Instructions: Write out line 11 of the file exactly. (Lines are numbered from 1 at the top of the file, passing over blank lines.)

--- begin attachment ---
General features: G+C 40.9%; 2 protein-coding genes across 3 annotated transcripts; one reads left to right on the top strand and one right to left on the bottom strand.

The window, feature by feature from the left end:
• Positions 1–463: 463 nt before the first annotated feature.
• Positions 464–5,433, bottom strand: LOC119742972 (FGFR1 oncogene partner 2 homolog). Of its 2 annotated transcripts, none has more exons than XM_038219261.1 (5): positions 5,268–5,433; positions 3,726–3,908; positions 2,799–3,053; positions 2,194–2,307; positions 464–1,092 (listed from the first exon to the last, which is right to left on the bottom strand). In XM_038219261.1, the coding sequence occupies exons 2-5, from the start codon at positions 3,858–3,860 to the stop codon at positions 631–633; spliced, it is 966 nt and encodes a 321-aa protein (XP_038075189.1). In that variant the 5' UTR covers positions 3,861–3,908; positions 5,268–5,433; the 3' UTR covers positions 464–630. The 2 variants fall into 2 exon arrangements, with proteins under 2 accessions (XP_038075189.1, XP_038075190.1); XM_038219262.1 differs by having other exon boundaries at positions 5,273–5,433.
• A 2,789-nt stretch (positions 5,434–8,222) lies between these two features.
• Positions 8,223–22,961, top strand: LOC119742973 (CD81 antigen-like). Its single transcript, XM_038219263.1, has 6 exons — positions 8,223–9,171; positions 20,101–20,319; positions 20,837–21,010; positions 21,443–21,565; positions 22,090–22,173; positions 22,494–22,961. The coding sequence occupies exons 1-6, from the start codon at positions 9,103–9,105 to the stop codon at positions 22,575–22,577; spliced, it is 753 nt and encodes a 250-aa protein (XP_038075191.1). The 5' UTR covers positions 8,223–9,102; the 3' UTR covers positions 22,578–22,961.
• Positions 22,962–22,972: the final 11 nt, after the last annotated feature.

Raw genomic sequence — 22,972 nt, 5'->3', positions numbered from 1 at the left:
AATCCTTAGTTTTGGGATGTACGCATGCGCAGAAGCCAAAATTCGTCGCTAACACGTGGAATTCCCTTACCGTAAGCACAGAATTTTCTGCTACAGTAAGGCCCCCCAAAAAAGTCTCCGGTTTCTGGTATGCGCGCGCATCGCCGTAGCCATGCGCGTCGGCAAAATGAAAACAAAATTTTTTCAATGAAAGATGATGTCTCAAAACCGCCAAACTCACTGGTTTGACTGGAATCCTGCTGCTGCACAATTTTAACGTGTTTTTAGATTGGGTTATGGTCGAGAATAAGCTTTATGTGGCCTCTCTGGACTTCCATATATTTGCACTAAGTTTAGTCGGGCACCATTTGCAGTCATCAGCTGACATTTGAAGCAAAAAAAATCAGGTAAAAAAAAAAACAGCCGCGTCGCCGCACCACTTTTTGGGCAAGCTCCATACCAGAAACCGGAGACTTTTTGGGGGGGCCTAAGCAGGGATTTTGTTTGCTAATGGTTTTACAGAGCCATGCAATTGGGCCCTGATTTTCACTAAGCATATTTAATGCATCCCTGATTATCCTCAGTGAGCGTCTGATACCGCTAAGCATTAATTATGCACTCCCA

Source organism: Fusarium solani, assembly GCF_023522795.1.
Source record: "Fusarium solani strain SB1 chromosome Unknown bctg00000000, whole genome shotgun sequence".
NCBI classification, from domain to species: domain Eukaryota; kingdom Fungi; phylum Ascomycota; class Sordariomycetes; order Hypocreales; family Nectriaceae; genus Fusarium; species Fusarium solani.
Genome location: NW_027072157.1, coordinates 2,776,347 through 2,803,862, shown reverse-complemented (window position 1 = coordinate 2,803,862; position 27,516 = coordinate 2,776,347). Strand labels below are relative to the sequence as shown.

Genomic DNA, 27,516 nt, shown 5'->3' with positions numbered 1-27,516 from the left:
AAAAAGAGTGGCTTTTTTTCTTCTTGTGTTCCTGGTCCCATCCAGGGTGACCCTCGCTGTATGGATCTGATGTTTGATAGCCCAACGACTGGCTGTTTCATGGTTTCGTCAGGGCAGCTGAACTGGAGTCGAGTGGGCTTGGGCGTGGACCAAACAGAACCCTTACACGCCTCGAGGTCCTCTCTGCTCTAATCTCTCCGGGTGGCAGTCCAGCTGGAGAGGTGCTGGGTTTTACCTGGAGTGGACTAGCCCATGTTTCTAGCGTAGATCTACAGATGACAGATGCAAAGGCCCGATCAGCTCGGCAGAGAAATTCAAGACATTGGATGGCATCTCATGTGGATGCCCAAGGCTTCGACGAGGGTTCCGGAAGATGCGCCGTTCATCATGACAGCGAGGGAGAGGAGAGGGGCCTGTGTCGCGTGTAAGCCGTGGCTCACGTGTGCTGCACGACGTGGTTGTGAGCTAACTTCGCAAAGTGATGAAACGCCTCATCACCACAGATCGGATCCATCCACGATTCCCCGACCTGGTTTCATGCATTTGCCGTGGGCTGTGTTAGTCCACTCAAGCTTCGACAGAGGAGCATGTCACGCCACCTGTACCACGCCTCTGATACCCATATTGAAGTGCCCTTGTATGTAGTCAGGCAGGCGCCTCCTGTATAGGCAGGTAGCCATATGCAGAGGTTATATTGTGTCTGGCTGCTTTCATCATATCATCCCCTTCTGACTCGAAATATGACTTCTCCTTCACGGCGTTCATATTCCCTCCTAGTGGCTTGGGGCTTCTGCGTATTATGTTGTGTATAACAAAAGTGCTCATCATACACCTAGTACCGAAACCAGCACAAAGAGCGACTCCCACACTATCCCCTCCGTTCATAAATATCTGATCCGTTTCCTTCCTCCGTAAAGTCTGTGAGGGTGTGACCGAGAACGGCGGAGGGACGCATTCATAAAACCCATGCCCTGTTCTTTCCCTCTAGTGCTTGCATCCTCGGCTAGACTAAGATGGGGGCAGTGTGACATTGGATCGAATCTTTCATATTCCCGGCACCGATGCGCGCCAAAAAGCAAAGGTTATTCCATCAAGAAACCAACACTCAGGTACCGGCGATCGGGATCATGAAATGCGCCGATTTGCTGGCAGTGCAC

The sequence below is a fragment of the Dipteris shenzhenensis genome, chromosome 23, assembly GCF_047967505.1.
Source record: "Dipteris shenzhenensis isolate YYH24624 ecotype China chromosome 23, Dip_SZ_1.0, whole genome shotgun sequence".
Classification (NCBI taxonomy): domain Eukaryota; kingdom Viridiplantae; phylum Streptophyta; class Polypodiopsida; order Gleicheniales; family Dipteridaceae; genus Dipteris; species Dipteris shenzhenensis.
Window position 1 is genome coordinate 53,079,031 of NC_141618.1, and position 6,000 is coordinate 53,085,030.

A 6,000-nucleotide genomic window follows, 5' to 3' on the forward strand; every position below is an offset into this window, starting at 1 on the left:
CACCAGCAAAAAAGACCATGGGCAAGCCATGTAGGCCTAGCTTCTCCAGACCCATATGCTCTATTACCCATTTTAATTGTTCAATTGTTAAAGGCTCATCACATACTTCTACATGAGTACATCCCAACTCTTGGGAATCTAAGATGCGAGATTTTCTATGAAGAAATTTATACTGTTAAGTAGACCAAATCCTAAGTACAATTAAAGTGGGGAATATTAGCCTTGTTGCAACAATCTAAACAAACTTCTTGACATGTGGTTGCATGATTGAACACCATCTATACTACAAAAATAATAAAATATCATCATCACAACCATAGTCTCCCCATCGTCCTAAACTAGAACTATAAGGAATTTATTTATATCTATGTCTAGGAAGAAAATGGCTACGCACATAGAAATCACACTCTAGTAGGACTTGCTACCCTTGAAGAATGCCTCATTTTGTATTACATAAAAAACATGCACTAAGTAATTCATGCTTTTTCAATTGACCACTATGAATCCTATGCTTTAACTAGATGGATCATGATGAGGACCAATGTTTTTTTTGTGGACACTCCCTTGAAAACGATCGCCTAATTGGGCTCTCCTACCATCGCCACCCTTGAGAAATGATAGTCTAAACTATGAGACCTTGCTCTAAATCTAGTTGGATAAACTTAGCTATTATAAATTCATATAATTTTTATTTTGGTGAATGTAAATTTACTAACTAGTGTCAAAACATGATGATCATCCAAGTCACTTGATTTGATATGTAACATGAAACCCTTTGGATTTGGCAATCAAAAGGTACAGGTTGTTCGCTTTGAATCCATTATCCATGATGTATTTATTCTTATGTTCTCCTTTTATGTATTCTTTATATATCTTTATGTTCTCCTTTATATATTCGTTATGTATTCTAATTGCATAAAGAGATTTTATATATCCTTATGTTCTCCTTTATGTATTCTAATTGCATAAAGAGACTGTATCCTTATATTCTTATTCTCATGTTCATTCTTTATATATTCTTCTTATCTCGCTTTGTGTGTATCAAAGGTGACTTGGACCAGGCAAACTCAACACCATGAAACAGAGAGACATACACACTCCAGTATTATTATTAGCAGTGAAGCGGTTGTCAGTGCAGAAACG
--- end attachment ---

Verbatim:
Source record: "Fusarium solani strain SB1 chromosome Unknown bctg00000000, whole genome shotgun sequence".